October 24th, 2016

Man killed after being hit by car on M40, trial hears

Man killed after being hit by car on M40, trial hears Man killed after being hit by car on M40, trial hears
Updated: 8:23 am, Oct 03, 2015

A CAR enthusiast was killed when he was hit by a BMW after getting out of his wrecked car which had been sent spinning into a barrier on the M40 following a collision with a lorry.

Alex Butwell, whose two passengers had taken refuge behind the barrier following the crash on the motorway, died after he was thrown 45 metres by the force of the impact.

And a jury at Warwick Crown Court has been told both the driver of the artic which shunted Mr Butwell’s VW Polo across the carriageway and the BMW driver were to blame for his death.

HGV driver George Carr (63) has pleaded not guilty to causing Mr Butwell’s death by dangerous driving.

And BMW driver Donald Corrigan (67) of Butt Lane, Allesley, has denied causing the 25-year-old’s death by driving without due care and attention.

Prosecutor Stefan Kolodynski said in the early hours of Sunday, March 23 a group of enthusiasts began their journey to a car show at the Santa Pod raceway in Northamptonshire.

Mr Butwell, from Oldbury, was in his white VW Polo with his girlfriend Rachel Crawford in the front passenger seat and a friend, Ashley Gibson, in the back.

They met up with other enthusiasts at Warwick Services on the M40, and left in a convoy of about 11 vehicles, with Mr Butwell at the head, around 4.40am.

The convoy was travelling in the first lane of the motorway at the same time as Carr was driving his artic to make a delivery in Banbury.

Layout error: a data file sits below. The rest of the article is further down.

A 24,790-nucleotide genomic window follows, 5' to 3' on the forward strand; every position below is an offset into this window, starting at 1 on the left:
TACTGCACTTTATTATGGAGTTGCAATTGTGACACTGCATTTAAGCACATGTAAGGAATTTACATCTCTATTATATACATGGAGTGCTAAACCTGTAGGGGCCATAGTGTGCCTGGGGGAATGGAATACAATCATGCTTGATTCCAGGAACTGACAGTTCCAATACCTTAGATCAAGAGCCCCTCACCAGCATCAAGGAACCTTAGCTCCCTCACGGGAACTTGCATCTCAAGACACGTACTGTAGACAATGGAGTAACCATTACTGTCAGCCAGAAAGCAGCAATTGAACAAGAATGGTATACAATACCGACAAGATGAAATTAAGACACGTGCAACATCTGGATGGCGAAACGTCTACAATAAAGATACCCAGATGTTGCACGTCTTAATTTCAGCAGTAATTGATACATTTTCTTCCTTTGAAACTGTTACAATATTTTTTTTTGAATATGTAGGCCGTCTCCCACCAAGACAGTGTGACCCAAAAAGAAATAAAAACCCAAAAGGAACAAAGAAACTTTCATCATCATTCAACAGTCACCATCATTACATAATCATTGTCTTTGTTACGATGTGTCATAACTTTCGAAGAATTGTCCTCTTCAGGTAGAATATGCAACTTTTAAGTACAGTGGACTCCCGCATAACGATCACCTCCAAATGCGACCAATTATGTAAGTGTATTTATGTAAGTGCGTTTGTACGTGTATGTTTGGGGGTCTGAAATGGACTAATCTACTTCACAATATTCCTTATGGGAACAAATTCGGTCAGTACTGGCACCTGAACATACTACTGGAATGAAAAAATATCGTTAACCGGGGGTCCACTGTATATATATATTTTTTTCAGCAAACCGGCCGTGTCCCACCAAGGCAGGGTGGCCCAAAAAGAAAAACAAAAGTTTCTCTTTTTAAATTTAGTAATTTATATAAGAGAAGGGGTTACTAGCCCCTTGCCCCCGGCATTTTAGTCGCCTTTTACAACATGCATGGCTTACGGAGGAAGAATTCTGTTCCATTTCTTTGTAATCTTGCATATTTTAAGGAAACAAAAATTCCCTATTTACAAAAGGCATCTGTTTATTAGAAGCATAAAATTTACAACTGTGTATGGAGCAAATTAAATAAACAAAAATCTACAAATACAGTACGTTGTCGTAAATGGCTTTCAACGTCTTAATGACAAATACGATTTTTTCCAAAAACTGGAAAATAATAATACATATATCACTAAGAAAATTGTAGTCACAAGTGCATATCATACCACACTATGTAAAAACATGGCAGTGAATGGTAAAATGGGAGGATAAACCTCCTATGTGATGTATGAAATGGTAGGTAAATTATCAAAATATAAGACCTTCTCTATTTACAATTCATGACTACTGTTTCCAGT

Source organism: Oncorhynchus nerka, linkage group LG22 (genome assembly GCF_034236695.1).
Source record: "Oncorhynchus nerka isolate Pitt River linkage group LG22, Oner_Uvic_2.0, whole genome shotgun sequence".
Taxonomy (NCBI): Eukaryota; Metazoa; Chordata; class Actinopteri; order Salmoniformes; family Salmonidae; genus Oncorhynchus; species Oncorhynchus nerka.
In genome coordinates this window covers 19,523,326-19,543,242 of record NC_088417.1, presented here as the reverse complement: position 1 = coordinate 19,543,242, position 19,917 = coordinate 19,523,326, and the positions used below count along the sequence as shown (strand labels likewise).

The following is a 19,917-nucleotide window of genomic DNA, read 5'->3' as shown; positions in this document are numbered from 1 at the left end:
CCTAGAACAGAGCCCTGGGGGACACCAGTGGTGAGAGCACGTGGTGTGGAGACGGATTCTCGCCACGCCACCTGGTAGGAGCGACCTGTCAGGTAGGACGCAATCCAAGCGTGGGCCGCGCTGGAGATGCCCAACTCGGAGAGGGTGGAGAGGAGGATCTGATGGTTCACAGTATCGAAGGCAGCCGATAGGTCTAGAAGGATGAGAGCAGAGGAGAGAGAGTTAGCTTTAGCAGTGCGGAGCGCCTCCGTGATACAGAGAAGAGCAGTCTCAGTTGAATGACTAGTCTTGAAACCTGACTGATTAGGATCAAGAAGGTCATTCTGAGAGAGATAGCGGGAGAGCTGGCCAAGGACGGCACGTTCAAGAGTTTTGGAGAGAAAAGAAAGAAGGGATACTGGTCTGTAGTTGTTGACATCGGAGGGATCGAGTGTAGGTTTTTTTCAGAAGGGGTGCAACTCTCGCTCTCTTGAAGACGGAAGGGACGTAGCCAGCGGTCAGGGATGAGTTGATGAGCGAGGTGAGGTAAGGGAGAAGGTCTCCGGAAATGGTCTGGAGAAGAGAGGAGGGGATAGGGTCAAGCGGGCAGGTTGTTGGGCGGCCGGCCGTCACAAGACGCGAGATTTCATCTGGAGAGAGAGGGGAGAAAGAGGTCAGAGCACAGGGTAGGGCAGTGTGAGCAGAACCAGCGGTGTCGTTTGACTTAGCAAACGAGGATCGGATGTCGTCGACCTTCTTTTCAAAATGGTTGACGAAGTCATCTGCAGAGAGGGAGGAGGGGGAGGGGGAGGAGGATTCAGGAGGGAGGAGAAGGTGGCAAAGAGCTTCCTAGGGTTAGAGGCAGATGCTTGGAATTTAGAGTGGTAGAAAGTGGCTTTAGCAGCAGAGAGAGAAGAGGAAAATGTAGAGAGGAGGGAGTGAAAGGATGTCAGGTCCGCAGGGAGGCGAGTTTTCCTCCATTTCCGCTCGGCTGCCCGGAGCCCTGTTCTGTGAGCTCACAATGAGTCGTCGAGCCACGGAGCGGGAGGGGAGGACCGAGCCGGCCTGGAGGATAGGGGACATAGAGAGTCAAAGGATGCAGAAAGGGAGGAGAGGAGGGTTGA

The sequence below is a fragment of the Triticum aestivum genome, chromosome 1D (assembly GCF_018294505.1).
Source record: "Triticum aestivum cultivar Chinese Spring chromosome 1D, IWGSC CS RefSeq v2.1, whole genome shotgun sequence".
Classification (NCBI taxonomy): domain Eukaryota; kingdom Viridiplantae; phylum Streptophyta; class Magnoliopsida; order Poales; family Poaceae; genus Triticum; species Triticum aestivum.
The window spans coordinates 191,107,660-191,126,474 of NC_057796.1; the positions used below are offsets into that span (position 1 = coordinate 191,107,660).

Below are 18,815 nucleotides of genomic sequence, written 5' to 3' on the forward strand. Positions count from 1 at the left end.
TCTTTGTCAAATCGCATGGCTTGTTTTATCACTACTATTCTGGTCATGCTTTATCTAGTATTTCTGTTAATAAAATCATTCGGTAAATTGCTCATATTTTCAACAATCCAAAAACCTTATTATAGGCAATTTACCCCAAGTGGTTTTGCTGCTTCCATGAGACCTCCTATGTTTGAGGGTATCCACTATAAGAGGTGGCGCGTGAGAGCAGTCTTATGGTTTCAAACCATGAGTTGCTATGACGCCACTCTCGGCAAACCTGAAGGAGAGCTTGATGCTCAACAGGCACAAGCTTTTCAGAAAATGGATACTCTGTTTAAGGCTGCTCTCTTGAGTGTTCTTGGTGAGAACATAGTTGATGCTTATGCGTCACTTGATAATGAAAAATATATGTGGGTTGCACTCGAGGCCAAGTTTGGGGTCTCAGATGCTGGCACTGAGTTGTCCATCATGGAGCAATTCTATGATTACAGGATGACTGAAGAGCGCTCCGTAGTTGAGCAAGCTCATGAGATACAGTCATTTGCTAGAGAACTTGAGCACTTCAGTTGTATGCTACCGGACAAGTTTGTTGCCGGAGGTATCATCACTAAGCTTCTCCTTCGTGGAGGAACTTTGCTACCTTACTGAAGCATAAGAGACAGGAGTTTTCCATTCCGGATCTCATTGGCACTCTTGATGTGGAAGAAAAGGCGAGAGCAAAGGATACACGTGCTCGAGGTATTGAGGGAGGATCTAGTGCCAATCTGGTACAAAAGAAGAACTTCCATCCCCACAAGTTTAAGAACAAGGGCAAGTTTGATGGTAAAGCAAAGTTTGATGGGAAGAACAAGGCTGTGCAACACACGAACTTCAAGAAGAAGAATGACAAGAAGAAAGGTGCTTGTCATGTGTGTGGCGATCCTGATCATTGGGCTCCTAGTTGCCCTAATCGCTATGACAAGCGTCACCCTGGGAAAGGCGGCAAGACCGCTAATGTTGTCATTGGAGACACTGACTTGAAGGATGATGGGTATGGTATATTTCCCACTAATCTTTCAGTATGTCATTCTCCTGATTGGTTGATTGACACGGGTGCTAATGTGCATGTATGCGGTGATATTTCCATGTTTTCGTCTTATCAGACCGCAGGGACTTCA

All the vehicles in the convoy had their lights on, and Carr’s lorry had its lights on as he approached them on an unlit section of the motorway.

He passed the majority of the convoy, but then began to pull in to lane one and the passenger step of the cab struck the rear of the car.

Mr Butwell attempted to speed up but the Polo was bumped again and got dragged in front of the lorry before being shunted down the motorway.

The lorry then jettisoned the Polo into the central barrier, Mr Kolodynski told the court.

The Polo ended up with its back end touching the barrier and the front extending two-thirds of the way into the third lane, as Carr drove off.

But one of Mr Butwell’s friends eventually got him to stop, while the rest of the convoy pulled onto the hard shoulder with their hazard lights on.

Donald Corrigan had left his home around 4.30am the same morning to travel to Heathrow Airport.

Once on the M40 he set his cruise control to 77mph and spent most of his time in lane 2.

Not long after he passed Warwick Services, he noticed the hazard lights, moved from the middle lane to lane three, cancelled his cruise control and began to slow down.

But he failed to spot the Polo and his vehicle struck it, also hitting Mr Butwell.

The trial continues.